By Karen Rubin, Eric Leiberman, Sarah Falter
Travel Features Syndicate, goingplacesfarandnear.com
Yosemite National Park – America’s first – has been on my bucket list for years, so I am beyond excited when we arrive at the Tenaya Lodge, in Fish Camp, just two miles from the South Gate, and immediately start planning for how we will tackle the park the next day. I am intimidated at first by how vast Yosemite is – the size of Rhode Island I am told – and how to organize the logistics if I am going to see for myself the places that are etched in the images in my mind in only two days.
We spend a lot of time with the Tenaya Lodge concierge to get suggestions of where to go, which trails to hike, where to park (there is a bus shuttle system but during our visit, at the very beginning of spring, it wasn’t operating very well).
Because it is so early in the season, some of the areas (like Glacier Point) aren’t even open yet. But it also means that the waterfalls are at near maximum of their cascading flow: all the sound and the fury, the feel of the cool spray, the moist smell. On the other hand, as it happens, we are here on the weekend of National Parks Week, when admission is free, coinciding with Easter, so the park is likely to be especially crowded.
But we pick out the trail for the day: Mist Trail – which is also one of the most popular (we discover) for good reason, especially this early in the season. In one trail, it seems to encapsulate the entire Yosemite experience of a reasonably vigorous hike over a good distance (3 miles roundtrip to Vernal Fall, with 1,000 foot elevation gain, taking about 3 hours), sensational views, proximity to a fantastic waterfall (Vernal) with views of the Nevada Fall (which would be a further 1.3 miles up Mist Trail from Vernal Fall).
Indeed, it is a shock to learn that though the Tenaya Lodge is a mere two miles from the South Gate entrance into Yosemite National Park, it is another 45 minutes drive (30 miles) just to get to the famous Tunnel View, then another 45 minutes drive to get to Curry Village where we will fnd parking for the Mist Trail.
The concierge prepares us well. We know that just outside of the mile long tunnel, to look for the parking lot for the iconic Tunnel View. “Take the first spot” she has advised.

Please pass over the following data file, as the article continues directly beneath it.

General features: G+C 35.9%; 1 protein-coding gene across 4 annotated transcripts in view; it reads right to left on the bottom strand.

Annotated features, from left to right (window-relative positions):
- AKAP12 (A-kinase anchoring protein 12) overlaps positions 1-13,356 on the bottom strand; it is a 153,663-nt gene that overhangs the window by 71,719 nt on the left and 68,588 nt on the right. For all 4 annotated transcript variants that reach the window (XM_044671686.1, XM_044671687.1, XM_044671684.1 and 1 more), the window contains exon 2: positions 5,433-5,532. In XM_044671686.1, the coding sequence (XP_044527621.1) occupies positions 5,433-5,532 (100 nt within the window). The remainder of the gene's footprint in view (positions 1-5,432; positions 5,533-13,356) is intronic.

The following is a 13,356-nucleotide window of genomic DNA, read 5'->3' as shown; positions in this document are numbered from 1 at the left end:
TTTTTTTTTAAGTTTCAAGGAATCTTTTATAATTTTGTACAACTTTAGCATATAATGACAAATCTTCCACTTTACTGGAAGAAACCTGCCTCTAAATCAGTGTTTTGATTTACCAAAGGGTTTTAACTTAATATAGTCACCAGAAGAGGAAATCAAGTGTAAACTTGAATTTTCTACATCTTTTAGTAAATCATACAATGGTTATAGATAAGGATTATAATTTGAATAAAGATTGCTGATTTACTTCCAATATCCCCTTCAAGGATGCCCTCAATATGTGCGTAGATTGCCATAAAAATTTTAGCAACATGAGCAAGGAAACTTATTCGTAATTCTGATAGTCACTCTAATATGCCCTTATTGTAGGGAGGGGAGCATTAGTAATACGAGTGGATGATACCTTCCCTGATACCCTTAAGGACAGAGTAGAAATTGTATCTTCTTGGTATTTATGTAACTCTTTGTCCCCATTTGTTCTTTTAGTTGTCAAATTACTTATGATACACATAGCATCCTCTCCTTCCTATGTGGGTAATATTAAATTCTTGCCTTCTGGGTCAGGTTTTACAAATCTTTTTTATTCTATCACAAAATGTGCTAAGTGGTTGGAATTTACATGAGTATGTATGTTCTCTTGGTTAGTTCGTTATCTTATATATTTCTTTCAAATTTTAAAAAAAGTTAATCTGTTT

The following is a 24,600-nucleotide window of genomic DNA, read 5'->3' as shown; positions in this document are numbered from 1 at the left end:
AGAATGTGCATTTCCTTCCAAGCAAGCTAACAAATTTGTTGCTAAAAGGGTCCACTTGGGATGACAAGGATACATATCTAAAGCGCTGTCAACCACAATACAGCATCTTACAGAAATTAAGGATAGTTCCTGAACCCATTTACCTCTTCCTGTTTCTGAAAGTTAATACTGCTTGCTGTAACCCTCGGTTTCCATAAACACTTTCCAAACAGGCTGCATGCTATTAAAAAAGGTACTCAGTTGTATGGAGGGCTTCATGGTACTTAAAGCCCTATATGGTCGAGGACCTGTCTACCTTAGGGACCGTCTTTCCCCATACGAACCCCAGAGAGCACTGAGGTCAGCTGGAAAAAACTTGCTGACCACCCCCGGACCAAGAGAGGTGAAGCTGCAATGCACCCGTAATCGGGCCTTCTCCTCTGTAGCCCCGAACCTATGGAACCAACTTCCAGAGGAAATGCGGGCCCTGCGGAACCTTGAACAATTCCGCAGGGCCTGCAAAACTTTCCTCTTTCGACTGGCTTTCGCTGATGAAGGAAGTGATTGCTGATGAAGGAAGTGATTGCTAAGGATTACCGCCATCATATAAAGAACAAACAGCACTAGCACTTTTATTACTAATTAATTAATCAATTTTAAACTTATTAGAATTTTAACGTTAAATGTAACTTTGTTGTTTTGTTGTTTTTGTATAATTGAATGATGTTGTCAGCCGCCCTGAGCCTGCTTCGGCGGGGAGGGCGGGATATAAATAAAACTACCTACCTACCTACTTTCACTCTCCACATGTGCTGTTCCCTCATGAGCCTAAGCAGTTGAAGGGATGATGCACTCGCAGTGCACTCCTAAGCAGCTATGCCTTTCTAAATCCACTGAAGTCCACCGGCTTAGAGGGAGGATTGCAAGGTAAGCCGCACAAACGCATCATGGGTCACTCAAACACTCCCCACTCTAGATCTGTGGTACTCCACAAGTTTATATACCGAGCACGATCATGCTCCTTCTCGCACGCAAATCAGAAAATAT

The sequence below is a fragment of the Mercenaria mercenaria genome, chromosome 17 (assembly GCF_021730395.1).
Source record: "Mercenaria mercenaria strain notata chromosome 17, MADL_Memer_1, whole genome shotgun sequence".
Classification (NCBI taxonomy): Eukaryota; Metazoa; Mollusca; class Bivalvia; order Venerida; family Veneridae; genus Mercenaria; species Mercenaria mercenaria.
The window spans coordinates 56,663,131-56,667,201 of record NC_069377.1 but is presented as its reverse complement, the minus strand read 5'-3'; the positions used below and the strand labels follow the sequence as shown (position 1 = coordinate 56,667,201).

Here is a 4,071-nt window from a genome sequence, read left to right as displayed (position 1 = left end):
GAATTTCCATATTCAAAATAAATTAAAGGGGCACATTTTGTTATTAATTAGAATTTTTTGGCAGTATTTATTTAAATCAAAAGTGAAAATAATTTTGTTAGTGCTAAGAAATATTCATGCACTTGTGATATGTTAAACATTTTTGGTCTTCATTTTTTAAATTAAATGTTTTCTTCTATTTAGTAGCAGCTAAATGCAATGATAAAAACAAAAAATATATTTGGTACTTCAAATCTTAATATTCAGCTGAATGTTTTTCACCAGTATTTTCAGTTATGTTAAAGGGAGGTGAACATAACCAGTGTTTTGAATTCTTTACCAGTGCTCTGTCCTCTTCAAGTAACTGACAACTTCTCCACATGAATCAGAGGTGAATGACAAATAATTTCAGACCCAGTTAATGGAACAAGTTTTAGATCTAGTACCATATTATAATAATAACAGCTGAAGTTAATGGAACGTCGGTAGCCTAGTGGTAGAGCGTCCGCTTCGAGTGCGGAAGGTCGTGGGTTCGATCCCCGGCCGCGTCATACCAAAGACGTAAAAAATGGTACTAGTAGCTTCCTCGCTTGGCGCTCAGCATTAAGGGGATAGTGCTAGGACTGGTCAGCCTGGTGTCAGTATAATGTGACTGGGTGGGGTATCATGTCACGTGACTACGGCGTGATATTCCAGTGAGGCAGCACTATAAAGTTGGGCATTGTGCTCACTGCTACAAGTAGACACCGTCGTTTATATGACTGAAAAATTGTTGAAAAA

The Tunnel View lookout place, in one image, offers a spectacular view of the quintessential Yosemite sites: Bridalveil Fall, Half Dome, Clouds Rest, El Capitan.
Indeed, the biggest surprise for me is how accessible the iconic features of Yosemite National Park are from the road – I expected them to be more remote, reached only after long, difficult hikes through the wilderness.
And so I shouldn’t have been surprised by the steady stream – wall to wall in some spots – of people, just like us, seeking out the solace and majesty or our natural, national heritage. Indeed, last year saw a record – 331 million visitors to America’s 417 National Park Service sites (contributing $34.9 billion to the U.S. economy in 2016), 5 million alone to Yosemite (Grand Canyon got 6 million).
Just a half mile beyond Tunnel View, you come to Bridalveil Fall – which has to be the second most visited place in Yosemite – and it is just a quarter-mile walk to the waterfall (a key reason it gets MASSIVE crowds that converge in this small spot; I even meet someone who had just been at a wedding right there). The famous Yosemite Falls, also, is visible from the road (we see it on our way out, when it is already getting dark), and the Lower fall is an easy one-mile loop (half of it is wheelchair accessible).
But we are here to hike! And the trails we have picked out are perfect for the level of physical exertion (and satisfaction), photographic opportunities, and the general appreciation of Yosemite that we are seeking today.
We have set our sights today on the Mist Trail which takes us alongside the Vernal Fall. The trail is both moderately challenging and an ideal distance (not too short, not too long), and unbelievably gorgeous, especially this early in the season, with the fall at maximum flow (especially after a winter where they had twice the normal snowfall; prepare to be sprayed). It is a steep hike beside the waterfall on a series of stone steps – narrow and very crowded, with most people walking up but some people trying to come down this way. (It is better to continue down on the John Muir Trail, which is not as steep or crowded and has fantastic views).
The trail starts off with an .8 mile hike up to the Vernal Falls footbridge (there are restrooms and water fountains here which you should definitely take advantage of before continuing on); and then another mile hike up to the top of Vernal Falls. Along the way, we see a rainbow in the spray at the bottom of the falls.